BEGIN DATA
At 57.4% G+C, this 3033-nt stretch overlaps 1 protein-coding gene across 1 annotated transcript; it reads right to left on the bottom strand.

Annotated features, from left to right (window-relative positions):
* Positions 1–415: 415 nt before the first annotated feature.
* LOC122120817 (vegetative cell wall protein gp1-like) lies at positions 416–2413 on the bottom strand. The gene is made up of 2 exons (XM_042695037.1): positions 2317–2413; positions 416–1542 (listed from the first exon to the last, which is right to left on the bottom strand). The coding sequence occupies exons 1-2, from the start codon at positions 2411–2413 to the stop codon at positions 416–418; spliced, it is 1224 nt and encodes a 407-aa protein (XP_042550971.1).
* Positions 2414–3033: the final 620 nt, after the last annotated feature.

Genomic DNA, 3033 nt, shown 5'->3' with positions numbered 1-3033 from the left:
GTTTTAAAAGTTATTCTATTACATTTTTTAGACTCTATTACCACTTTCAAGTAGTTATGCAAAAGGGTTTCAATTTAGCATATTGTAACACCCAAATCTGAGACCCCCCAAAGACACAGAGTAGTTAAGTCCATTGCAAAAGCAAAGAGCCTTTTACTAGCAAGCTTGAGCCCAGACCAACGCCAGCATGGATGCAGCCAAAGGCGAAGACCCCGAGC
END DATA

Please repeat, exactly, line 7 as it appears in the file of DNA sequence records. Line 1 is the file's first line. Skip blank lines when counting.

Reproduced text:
GTTTTAAAAGTTATTCTATTACATTTTTTAGACTCTATTACCACTTTCAAGTAGTTATGCAAAAGGGTTTCAATTTAGCATATTGTAACACCCAAATCTGAGACCCCCCAAAGACACAGAGTAGTTAAGTCCATTGCAAAAGCAAAGAGCCTTTTACTAGCAAGCTTGAGCCCAGACCAACGCCAGCATGGATGCAGCCAAAGGCGAAGACCCCGAGC